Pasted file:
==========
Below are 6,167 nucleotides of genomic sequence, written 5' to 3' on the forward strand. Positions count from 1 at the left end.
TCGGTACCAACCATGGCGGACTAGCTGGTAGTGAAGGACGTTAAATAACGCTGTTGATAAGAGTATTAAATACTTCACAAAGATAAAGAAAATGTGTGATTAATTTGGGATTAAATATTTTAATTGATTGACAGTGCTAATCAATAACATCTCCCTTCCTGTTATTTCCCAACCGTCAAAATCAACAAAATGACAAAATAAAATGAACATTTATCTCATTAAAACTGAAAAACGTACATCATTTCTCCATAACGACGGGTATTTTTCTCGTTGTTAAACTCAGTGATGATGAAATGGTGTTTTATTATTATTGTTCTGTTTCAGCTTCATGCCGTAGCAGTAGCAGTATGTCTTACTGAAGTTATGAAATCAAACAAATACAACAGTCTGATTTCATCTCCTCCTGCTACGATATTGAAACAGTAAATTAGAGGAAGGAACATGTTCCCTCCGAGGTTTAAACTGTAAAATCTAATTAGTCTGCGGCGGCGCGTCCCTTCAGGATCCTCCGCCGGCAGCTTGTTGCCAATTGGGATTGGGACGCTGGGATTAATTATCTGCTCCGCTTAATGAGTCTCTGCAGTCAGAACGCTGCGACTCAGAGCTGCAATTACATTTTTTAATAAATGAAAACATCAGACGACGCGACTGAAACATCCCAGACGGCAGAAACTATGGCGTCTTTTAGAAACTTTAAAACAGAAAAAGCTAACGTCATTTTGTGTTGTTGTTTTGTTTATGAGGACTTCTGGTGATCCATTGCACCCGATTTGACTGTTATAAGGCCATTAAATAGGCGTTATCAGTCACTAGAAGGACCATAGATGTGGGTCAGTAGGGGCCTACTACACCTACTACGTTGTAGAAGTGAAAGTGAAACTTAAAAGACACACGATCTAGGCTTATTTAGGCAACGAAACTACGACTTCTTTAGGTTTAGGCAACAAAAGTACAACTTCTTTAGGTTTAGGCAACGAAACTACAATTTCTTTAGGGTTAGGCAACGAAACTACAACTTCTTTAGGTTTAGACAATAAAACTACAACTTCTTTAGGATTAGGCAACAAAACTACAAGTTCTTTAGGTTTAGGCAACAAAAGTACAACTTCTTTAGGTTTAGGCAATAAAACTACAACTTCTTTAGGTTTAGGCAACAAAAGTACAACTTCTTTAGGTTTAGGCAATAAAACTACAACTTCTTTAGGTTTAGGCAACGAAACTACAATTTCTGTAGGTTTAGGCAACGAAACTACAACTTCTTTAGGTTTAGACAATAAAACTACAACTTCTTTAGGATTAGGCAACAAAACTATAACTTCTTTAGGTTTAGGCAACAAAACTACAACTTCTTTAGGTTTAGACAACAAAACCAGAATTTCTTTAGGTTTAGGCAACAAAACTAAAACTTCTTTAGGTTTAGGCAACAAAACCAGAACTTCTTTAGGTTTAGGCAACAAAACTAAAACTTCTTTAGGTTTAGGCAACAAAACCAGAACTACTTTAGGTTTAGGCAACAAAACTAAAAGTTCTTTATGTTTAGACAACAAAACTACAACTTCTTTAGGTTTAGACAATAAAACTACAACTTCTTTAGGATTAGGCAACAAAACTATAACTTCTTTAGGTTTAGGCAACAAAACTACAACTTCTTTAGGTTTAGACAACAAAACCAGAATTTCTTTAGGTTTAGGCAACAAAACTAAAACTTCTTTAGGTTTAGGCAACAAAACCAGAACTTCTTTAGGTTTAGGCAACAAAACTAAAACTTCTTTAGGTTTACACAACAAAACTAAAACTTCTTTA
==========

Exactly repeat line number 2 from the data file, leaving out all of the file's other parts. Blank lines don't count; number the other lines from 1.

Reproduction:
TCGGTACCAACCATGGCGGACTAGCTGGTAGTGAAGGACGTTAAATAACGCTGTTGATAAGAGTATTAAATACTTCACAAAGATAAAGAAAATGTGTGATTAATTTGGGATTAAATATTTTAATTGATTGACAGTGCTAATCAATAACATCTCCCTTCCTGTTATTTCCCAACCGTCAAAATCAACAAAATGACAAAATAAAATGAACATTTATCTCATTAAAACTGAAAAACGTACATCATTTCTCCATAACGACGGGTATTTTTCTCGTTGTTAAACTCAGTGATGATGAAATGGTGTTTTATTATTATTGTTCTGTTTCAGCTTCATGCCGTAGCAGTAGCAGTATGTCTTACTGAAGTTATGAAATCAAACAAATACAACAGTCTGATTTCATCTCCTCCTGCTACGATATTGAAACAGTAAATTAGAGGAAGGAACATGTTCCCTCCGAGGTTTAAACTGTAAAATCTAATTAGTCTGCGGCGGCGCGTCCCTTCAGGATCCTCCGCCGGCAGCTTGTTGCCAATTGGGATTGGGACGCTGGGATTAATTATCTGCTCCGCTTAATGAGTCTCTGCAGTCAGAACGCTGCGACTCAGAGCTGCAATTACATTTTTTAATAAATGAAAACATCAGACGACGCGACTGAAACATCCCAGACGGCAGAAACTATGGCGTCTTTTAGAAACTTTAAAACAGAAAAAGCTAACGTCATTTTGTGTTGTTGTTTTGTTTATGAGGACTTCTGGTGATCCATTGCACCCGATTTGACTGTTATAAGGCCATTAAATAGGCGTTATCAGTCACTAGAAGGACCATAGATGTGGGTCAGTAGGGGCCTACTACACCTACTACGTTGTAGAAGTGAAAGTGAAACTTAAAAGACACACGATCTAGGCTTATTTAGGCAACGAAACTACGACTTCTTTAGGTTTAGGCAACAAAAGTACAACTTCTTTAGGTTTAGGCAACGAAACTACAATTTCTTTAGGGTTAGGCAACGAAACTACAACTTCTTTAGGTTTAGACAATAAAACTACAACTTCTTTAGGATTAGGCAACAAAACTACAAGTTCTTTAGGTTTAGGCAACAAAAGTACAACTTCTTTAGGTTTAGGCAATAAAACTACAACTTCTTTAGGTTTAGGCAACAAAAGTACAACTTCTTTAGGTTTAGGCAATAAAACTACAACTTCTTTAGGTTTAGGCAACGAAACTACAATTTCTGTAGGTTTAGGCAACGAAACTACAACTTCTTTAGGTTTAGACAATAAAACTACAACTTCTTTAGGATTAGGCAACAAAACTATAACTTCTTTAGGTTTAGGCAACAAAACTACAACTTCTTTAGGTTTAGACAACAAAACCAGAATTTCTTTAGGTTTAGGCAACAAAACTAAAACTTCTTTAGGTTTAGGCAACAAAACCAGAACTTCTTTAGGTTTAGGCAACAAAACTAAAACTTCTTTAGGTTTAGGCAACAAAACCAGAACTACTTTAGGTTTAGGCAACAAAACTAAAAGTTCTTTATGTTTAGACAACAAAACTACAACTTCTTTAGGTTTAGACAATAAAACTACAACTTCTTTAGGATTAGGCAACAAAACTATAACTTCTTTAGGTTTAGGCAACAAAACTACAACTTCTTTAGGTTTAGACAACAAAACCAGAATTTCTTTAGGTTTAGGCAACAAAACTAAAACTTCTTTAGGTTTAGGCAACAAAACCAGAACTTCTTTAGGTTTAGGCAACAAAACTAAAACTTCTTTAGGTTTACACAACAAAACTAAAACTTCTTTA